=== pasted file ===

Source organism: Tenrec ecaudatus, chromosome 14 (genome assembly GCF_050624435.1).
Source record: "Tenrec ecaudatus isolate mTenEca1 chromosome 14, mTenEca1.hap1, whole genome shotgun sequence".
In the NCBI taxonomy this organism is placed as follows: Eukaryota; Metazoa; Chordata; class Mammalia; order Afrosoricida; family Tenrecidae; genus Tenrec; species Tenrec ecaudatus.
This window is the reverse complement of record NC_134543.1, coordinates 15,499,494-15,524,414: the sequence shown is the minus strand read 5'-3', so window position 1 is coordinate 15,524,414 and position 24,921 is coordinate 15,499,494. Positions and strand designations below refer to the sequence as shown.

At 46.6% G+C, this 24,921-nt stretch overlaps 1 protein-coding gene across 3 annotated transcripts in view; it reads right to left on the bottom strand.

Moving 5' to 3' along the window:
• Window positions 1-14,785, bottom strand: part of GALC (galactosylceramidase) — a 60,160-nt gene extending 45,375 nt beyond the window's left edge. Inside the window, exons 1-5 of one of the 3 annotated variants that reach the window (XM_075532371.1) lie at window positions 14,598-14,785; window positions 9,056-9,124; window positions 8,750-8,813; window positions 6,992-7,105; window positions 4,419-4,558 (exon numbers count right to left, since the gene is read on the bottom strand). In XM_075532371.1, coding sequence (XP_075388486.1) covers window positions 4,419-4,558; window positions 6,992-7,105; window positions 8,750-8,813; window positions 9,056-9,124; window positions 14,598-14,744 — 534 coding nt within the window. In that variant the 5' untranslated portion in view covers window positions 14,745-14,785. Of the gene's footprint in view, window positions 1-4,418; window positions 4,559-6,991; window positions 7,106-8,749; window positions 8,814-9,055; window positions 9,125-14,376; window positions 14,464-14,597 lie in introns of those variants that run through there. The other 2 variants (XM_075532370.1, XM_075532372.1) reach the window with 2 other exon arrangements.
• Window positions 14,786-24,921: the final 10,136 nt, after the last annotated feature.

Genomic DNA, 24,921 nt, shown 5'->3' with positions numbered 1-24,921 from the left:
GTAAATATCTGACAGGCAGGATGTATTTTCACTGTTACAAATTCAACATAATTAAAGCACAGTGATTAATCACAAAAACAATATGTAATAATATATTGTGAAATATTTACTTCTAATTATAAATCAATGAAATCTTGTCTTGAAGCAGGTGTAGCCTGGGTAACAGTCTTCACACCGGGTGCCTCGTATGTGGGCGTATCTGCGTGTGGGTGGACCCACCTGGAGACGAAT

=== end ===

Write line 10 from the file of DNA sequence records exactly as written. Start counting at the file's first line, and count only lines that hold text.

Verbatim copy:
GTAAATATCTGACAGGCAGGATGTATTTTCACTGTTACAAATTCAACATAATTAAAGCACAGTGATTAATCACAAAAACAATATGTAATAATATATTGTGAAATATTTACTTCTAATTATAAATCAATGAAATCTTGTCTTGAAGCAGGTGTAGCCTGGGTAACAGTCTTCACACCGGGTGCCTCGTATGTGGGCGTATCTGCGTGTGGGTGGACCCACCTGGAGACGAAT